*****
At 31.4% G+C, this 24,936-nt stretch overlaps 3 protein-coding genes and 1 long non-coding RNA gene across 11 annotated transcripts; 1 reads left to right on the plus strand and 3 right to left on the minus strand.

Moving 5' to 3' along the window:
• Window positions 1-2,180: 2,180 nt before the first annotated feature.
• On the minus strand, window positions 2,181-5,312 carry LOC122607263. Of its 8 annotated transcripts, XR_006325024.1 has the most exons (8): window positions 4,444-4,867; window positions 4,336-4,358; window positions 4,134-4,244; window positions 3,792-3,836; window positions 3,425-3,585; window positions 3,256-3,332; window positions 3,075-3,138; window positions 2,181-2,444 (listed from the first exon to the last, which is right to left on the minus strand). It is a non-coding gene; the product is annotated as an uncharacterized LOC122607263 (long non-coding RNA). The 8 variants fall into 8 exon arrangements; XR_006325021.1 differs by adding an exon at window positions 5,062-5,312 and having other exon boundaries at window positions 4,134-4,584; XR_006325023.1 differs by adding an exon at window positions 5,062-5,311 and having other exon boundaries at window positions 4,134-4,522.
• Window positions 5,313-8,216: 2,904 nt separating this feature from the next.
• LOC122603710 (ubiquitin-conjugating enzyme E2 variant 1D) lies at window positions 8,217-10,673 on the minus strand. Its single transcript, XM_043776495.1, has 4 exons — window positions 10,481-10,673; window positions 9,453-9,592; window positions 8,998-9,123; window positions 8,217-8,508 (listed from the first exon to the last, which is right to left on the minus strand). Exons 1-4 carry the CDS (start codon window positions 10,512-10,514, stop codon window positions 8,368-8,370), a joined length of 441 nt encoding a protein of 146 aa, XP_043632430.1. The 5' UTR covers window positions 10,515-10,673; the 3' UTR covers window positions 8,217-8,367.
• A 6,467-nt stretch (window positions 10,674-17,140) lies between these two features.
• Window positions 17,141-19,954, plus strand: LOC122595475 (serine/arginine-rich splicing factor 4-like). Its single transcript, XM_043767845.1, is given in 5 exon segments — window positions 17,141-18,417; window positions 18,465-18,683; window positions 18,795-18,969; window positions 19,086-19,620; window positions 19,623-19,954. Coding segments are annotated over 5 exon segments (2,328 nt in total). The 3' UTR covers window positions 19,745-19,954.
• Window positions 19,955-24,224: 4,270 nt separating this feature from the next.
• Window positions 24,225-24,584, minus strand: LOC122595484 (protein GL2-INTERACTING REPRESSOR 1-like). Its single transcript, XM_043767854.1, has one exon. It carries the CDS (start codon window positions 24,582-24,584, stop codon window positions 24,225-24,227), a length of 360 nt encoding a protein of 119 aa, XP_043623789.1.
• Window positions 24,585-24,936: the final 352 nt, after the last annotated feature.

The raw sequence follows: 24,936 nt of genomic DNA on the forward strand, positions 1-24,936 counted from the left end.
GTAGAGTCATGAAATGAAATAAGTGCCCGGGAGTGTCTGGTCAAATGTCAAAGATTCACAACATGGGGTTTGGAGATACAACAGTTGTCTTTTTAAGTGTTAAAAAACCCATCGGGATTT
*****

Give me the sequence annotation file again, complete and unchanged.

At 31.4% G+C, this 24,936-nt stretch overlaps 3 protein-coding genes and 1 long non-coding RNA gene across 11 annotated transcripts; 1 reads left to right on the plus strand and 3 right to left on the minus strand.

Moving 5' to 3' along the window:
• Window positions 1-2,180: 2,180 nt before the first annotated feature.
• On the minus strand, window positions 2,181-5,312 carry LOC122607263. Of its 8 annotated transcripts, XR_006325024.1 has the most exons (8): window positions 4,444-4,867; window positions 4,336-4,358; window positions 4,134-4,244; window positions 3,792-3,836; window positions 3,425-3,585; window positions 3,256-3,332; window positions 3,075-3,138; window positions 2,181-2,444 (listed from the first exon to the last, which is right to left on the minus strand). It is a non-coding gene; the product is annotated as an uncharacterized LOC122607263 (long non-coding RNA). The 8 variants fall into 8 exon arrangements; XR_006325021.1 differs by adding an exon at window positions 5,062-5,312 and having other exon boundaries at window positions 4,134-4,584; XR_006325023.1 differs by adding an exon at window positions 5,062-5,311 and having other exon boundaries at window positions 4,134-4,522.
• Window positions 5,313-8,216: 2,904 nt separating this feature from the next.
• LOC122603710 (ubiquitin-conjugating enzyme E2 variant 1D) lies at window positions 8,217-10,673 on the minus strand. Its single transcript, XM_043776495.1, has 4 exons — window positions 10,481-10,673; window positions 9,453-9,592; window positions 8,998-9,123; window positions 8,217-8,508 (listed from the first exon to the last, which is right to left on the minus strand). Exons 1-4 carry the CDS (start codon window positions 10,512-10,514, stop codon window positions 8,368-8,370), a joined length of 441 nt encoding a protein of 146 aa, XP_043632430.1. The 5' UTR covers window positions 10,515-10,673; the 3' UTR covers window positions 8,217-8,367.
• A 6,467-nt stretch (window positions 10,674-17,140) lies between these two features.
• Window positions 17,141-19,954, plus strand: LOC122595475 (serine/arginine-rich splicing factor 4-like). Its single transcript, XM_043767845.1, is given in 5 exon segments — window positions 17,141-18,417; window positions 18,465-18,683; window positions 18,795-18,969; window positions 19,086-19,620; window positions 19,623-19,954. Coding segments are annotated over 5 exon segments (2,328 nt in total). The 3' UTR covers window positions 19,745-19,954.
• Window positions 19,955-24,224: 4,270 nt separating this feature from the next.
• Window positions 24,225-24,584, minus strand: LOC122595484 (protein GL2-INTERACTING REPRESSOR 1-like). Its single transcript, XM_043767854.1, has one exon. It carries the CDS (start codon window positions 24,582-24,584, stop codon window positions 24,225-24,227), a length of 360 nt encoding a protein of 119 aa, XP_043623789.1.
• Window positions 24,585-24,936: the final 352 nt, after the last annotated feature.

The raw sequence follows: 24,936 nt of genomic DNA on the forward strand, positions 1-24,936 counted from the left end.
GTAGAGTCATGAAATGAAATAAGTGCCCGGGAGTGTCTGGTCAAATGTCAAAGATTCACAACATGGGGTTTGGAGATACAACAGTTGTCTTTTTAAGTGTTAAAAAACCCATCGGGATTT